Let’s be honest: as a Project Manager, keeping track of project information can be difficult during the best of times; let alone when you are responsible for multiple efforts! With several stakeholders requesting different information and team members continually updating you on their progress through their tasks, sometimes finding the time to complete even the most necessary of tasks can be a stretch on your already strained daily and weekly schedules. I would like to offer you a few small tips and tricks that I use while managing projects that may be of some use to you during your project management efforts.
Tip: Capture as much information as you practically can.
This seems somewhat counter intuitive, doesn’t it? Taking the time to sit and write down everything that you hear in a meeting or even from a conversation in the hall can take a lot of time; no one is questioning that. That time could be better spent updating project plans or speaking with more stakeholders, right? Ultimately though, the time spent checking on something a second or further time can very easily eclipse the original time necessary to capture your notes. Another downside to continually asking for the same information is that it can create an unintentional negative image of you to your peers and stakeholders who may wonder, does he or she really listen to me when I communicate with them?
Another way to look at having the correct information at the correct time can be illustrated by a concept known as “Cost of Quality,” or COQ. The COQ does not refer to the cost of making a quality item or providing a quality service, but instead focuses on what is spent fixing something that was done poorly the first time. The earlier in the process a mistake is found, traditionally the less it costs to fix the issue. “Cost” for our purpose may not always relate to money, but instead to social capital with your stakeholders or credibility with your peers and sponsor. The more times you need to clarify already communicated information with someone, the less credibility you will have with them and the less inclined they will be to assist you in the future. As the central focus of a project’s communications and information, losing credibility can be a massive blow to a project manager and severely impede his or her capability to do their job effectively.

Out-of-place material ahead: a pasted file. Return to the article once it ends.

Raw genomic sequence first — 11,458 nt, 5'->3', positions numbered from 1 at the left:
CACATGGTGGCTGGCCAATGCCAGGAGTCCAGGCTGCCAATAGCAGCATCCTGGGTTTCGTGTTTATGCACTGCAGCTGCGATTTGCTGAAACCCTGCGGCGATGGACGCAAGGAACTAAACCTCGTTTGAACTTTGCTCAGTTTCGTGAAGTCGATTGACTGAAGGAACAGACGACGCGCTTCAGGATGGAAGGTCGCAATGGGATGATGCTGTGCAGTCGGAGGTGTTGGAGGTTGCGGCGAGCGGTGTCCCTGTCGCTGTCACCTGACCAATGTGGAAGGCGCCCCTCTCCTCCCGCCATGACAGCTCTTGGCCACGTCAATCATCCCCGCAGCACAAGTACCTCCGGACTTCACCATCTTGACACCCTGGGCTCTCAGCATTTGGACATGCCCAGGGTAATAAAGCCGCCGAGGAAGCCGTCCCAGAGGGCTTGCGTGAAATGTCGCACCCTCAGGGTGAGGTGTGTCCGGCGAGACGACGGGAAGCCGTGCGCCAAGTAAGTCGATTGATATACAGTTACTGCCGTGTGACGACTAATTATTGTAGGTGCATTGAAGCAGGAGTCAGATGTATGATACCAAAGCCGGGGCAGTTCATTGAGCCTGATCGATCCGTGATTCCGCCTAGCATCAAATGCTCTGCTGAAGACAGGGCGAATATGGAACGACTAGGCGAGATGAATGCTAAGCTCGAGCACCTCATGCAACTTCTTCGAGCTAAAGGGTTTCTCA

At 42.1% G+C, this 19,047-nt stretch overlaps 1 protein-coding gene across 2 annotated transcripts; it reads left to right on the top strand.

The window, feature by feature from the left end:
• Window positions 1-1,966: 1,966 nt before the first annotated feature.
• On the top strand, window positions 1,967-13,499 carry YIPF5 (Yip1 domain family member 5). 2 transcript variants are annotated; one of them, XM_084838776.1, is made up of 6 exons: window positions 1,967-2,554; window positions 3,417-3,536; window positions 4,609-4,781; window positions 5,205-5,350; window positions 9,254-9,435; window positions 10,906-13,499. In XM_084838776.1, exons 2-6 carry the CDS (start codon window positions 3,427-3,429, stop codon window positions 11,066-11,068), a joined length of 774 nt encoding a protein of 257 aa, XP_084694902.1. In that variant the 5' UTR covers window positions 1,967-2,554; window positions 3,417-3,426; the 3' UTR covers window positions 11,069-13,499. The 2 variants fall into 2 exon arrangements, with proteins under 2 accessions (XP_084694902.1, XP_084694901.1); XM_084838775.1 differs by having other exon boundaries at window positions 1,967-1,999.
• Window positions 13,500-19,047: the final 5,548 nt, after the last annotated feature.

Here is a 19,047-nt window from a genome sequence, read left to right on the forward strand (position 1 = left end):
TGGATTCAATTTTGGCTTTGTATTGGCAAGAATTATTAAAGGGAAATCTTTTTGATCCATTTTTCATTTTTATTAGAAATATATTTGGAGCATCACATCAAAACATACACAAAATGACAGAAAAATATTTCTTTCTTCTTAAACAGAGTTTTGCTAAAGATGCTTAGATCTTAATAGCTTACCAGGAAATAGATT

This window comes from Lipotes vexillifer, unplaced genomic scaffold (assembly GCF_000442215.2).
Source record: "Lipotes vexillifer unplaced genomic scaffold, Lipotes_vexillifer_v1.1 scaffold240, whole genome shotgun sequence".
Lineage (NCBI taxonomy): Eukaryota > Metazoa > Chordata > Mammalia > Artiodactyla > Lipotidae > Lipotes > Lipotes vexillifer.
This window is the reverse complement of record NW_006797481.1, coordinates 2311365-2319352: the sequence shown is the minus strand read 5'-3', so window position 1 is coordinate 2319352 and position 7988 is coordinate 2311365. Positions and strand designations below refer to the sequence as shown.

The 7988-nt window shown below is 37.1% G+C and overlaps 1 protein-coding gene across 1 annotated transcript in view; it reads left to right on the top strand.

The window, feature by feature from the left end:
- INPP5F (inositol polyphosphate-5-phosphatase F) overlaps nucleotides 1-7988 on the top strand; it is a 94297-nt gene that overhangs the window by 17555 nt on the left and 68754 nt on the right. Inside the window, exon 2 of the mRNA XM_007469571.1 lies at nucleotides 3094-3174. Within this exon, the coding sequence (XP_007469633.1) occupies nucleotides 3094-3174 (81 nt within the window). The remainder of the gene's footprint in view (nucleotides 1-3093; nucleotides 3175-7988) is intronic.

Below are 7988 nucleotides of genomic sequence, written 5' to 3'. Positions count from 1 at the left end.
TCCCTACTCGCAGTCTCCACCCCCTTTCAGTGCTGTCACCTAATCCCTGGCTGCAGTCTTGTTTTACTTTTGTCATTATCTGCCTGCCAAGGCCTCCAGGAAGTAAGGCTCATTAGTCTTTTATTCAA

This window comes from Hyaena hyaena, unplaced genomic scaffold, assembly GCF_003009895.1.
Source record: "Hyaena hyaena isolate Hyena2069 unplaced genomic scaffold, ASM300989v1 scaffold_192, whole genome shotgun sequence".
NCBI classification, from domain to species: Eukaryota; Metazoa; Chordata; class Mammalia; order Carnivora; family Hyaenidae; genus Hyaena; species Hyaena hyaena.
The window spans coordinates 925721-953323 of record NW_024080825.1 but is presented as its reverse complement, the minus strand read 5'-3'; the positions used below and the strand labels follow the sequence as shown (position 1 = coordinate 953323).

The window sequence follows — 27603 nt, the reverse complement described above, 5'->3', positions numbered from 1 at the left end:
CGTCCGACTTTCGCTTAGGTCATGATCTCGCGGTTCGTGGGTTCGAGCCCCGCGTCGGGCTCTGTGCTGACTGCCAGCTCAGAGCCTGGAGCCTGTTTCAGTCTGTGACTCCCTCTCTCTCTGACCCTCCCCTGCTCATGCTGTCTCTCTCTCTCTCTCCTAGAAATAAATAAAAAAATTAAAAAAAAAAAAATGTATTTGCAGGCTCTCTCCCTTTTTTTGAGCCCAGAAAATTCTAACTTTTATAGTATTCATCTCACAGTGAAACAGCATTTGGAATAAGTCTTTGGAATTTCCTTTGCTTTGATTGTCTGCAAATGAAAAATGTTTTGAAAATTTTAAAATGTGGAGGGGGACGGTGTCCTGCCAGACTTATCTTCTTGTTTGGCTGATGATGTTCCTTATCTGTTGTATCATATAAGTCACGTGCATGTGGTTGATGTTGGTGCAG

So how do we prevent all of this from occurring? This is a discussion about tips to avoid these situations, after all! Thankfully there are a few ways that you can gather information and capture it more effectively without spending all of your available time capturing every word spoken or learning stenography.
Personally one of the hardest things for me to do when I began my career as a Project Manager was allowing other people to do work that I “knew” that I could do. There is incredible satisfaction in completing tasks yourself; but no matter how well or quickly you may think you can deliver the task the project team has far more capability than a single person. During meetings delegating communications to different team members can serve a wide variety of purposes: not only are the notes captured by a party that is not facilitating the meeting, but you gain another piece of insight into your team members and their capability, as well as their organizational skills, by rotating tasks like note taking and time keeping in meetings. Ultimately your choice should be someone that has a less vital role in the current conversation; as your team members have different strengths and contribute to different parts of a project this should allow you to give everyone turns and not have a resentful person become the de facto scribe for all project meetings.
Hold Shorter Meetings
I would like to reiterate a point I made in a previous post of this series: shorter meetings with a more targeted set of stakeholders allows for better communication and for the purposes of this discussion, less information to capture! By focusing your meetings you will be able to save time and create less, but just as useful, information and project documentation. As an additional plus, your project teams and stakeholders will thank you for every minute of their workday that you can return to them that doesn’t include a conference room, a projector, or a fuzzy conference call phone line.
Capturing as much information as you practically can gives you piece of mind for future stakeholder interactions and allows you to provide faster, higher quality information to your project team for both faster project execution and less additional confirmation with external parties.
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